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The tree fungus known as reishi has a long history of use in China and Japan as a semi-magical healing herb. More revered than ginseng and, up until recently, more rare, many stories tell of people with severe illnesses journeying immense distances to find it. Presently, reishi is artificially cultivated and widely available in stores that sell herb products.
Reishi (like its fungi “cousins” maitake , Coriolus versicolor , and shiitake ) is marketed as a kind of cure-all, said to strengthen immunity , help prevent cancer , and also possibly treat cancer as well. It is also said to be useful for autoimmune diseases (such as myasthenia gravis and multiple sclerosis ), viral infections, high blood pressure , diabetes , enhancing mental function , altitude sickness , ulcers , common colds and insomnia . However, while there has been a great deal of basic scientific research into the chemical constituents of reishi, reliable double-blind, placebo-controlled studies are all but nonexistent. (For information on why such studies are essential, see Why Does This Database Rely on Double-blind Studies?...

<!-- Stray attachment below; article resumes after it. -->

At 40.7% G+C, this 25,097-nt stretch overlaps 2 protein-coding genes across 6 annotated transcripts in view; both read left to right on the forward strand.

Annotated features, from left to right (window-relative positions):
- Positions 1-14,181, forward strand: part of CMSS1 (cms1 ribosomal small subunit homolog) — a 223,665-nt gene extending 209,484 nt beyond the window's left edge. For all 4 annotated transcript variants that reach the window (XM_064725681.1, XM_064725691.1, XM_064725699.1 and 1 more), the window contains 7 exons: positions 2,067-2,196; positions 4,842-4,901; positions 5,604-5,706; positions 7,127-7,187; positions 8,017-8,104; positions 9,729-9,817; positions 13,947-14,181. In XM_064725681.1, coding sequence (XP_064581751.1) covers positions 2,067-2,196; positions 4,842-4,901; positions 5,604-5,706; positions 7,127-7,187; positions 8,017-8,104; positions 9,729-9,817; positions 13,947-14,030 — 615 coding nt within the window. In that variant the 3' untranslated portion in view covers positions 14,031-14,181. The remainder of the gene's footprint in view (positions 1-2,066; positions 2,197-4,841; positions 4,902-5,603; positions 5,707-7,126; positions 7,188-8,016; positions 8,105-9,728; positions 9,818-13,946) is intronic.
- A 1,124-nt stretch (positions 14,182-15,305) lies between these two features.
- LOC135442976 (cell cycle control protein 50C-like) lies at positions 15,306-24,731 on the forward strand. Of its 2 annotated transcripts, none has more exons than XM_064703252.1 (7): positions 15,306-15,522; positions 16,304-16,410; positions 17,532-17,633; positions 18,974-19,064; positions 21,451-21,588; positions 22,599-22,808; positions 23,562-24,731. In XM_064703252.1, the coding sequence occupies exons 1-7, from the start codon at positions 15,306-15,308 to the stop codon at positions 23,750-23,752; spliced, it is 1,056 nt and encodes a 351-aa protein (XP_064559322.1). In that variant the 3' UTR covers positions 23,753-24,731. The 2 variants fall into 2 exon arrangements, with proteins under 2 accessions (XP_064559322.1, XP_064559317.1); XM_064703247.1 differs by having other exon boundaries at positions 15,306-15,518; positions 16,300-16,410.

Because it is used as food in Asia, reishi is generally regarded as safe. One small study evaluating the safety of reishi when taken at a dose of 2 g daily for 10 days failed to find any evidence of ill effects. 1 However, another study found indications that reishi impairs blood clotting. 2 For this reason, prudence suggests that individuals with bleeding problems should avoid reishi; the herb should also be avoided in the period just before and after surgery or labor and delivery. Furthermore, individuals taking medications that impair blood clotting, such as aspirin, warfarin (Coumadin), heparin, clopidogrel (Plavix ), pentoxifylline (Trental ), or ticlopidine (Ticlid), should only use reishi under a doctor’s supervision.
Safety in young children, pregnant...